Minneapolis Magazine recently listed 2016 as the Year of the Ramen I thought I would venture out and hit up the newest establishment, Ramen Kazama. As a recently former resident of the Lyn/Lake neighborhood I am no stranger to Ramen from Moto-i or what used to be Ramen Wednesdays at Fuji-Ya – the chef of the latter now housed in this restaurant.
Word of warning: do not go to Ramen Kazama with a large group, as a first date, or to spend time catching up with friends. If you want to eat something and then head over to another facility then we recommend eating here then heading over to a place like Pat’s Tap after to complete the night.
With a nod to the ramen shops in Japan you order everything before entering the dining area and then find a place to sit with your number and wait. While this is good in theory, the seating area does not currently fit the demand that this place has. It fills quickly (and are few tables that can fit more than two), and the orders are still received – causing many to sit in the entryway or nearby benches holding tightly onto their numbers in hopes that a table opens up before their food is delivered. The tables and benches are haphazard and the decor is either too kitschy or some failed attempts at Pinterest ideas but you really cannot stay in the room for too long to notice anyways.
The ramen bowls are absolutely delicious, and I have been back enough after the first visit to try them all. I was first in line at opening at one visit (lineup began at 4:45) and after the order was taken it was just under 10 minutes before the bowl came, so consider that to be the fastest that they may come. Since ramen is a new concept to the people of the midwest I would recommend watching the first episode of mind of a chef on PBS with David Chang to get an idea of what you are getting into and preempt yourself with some better judgement as to what you want to order when you get to the counter- it makes a difference to cater to your tastebuds.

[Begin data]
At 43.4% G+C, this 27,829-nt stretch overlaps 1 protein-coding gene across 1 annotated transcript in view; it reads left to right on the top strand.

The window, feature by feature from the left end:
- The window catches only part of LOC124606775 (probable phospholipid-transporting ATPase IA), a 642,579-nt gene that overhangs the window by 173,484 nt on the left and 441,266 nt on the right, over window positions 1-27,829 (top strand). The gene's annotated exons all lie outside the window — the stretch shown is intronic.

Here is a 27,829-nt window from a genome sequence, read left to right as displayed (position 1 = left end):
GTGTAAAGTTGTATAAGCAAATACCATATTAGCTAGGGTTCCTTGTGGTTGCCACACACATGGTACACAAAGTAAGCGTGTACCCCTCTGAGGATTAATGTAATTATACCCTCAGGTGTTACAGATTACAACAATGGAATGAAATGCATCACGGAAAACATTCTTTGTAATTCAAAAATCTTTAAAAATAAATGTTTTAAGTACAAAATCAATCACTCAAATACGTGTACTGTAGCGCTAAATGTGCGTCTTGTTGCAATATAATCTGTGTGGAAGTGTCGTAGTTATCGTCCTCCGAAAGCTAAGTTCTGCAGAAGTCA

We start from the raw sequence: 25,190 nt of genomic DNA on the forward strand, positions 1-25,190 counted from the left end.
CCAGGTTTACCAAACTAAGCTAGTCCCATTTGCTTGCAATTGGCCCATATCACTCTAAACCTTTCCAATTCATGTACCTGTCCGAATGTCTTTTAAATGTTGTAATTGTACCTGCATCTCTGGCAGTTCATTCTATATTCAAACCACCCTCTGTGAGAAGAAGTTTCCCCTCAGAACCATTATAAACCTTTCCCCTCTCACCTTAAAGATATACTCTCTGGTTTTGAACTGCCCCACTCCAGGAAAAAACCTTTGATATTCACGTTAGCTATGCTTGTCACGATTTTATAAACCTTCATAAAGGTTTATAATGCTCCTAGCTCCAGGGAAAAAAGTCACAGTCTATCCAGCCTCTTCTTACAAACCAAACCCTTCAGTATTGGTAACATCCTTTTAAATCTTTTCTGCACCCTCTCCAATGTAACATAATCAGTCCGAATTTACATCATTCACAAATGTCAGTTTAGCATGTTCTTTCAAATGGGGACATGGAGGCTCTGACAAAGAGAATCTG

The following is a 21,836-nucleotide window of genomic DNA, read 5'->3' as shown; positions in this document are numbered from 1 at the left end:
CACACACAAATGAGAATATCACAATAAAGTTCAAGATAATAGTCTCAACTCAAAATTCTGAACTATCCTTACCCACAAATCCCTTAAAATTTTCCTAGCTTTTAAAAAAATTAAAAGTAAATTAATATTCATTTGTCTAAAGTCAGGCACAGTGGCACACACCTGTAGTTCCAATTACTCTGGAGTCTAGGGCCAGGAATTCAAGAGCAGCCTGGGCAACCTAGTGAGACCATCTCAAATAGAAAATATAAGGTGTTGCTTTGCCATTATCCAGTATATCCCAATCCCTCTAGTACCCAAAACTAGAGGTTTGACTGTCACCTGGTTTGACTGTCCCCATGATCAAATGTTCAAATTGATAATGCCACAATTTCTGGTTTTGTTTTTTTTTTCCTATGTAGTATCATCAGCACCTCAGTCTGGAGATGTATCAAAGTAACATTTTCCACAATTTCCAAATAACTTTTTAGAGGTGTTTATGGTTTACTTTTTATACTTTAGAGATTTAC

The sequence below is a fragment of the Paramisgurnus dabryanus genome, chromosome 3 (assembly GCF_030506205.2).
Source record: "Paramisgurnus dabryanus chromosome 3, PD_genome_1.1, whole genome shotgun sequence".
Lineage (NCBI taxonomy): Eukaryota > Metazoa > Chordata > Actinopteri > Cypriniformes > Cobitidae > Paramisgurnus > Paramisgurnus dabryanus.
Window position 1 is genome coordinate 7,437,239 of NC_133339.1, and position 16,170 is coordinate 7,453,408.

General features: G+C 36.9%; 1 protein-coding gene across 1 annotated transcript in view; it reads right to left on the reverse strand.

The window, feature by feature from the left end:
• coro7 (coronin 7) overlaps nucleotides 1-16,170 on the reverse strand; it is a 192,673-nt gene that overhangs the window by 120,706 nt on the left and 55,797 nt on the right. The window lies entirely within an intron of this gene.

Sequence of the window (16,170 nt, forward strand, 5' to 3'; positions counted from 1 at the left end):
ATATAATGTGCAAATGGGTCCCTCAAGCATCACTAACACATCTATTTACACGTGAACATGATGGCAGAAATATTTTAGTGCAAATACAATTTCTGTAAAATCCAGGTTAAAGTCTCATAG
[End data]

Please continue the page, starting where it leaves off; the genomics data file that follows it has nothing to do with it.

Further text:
Ramen is generally three parts to rate (consider it like a burger is the bread, the meat and the toppings), the broth, the noodles and the additions. The broth in every soup is rich and savory, filling and perfectly subtle in their flavors. The noodles provide for the proper slurp and a train like track to bring the broth up with it to your mouth. While the karaage is the only out of place addition (it’s too large for its intention) the eggs are all soft boiled and runny, the pork belly is tender and the bamboo has all the right flavors.
The appetizers and sides are a part that you can pass, items like karaage appear in one of their bowls and the kimchi cup has but a fluttering few pieces of cabbage on it. The real star of the show is the Ramen and that is what you should get.
Overall, this is a wonderful place to go if you want to see why people are raving about what ramen can bring to Minneapolis – especially if you are feeling like being adventurous on your own or with a special friend.
Food: 4.5/5 Ramen is wonderful, with limited options and par-like sides.
Drink: 2/5 Few taps and options, but unless you sit at their small bar no service or time to enjoy.
Atmosphere: 1/5 Rushed and minimal, they should expand or satellite their kitchen.
Overall: 3/5 Come in for the food, but go immediately somewhere else, which is unfortunate.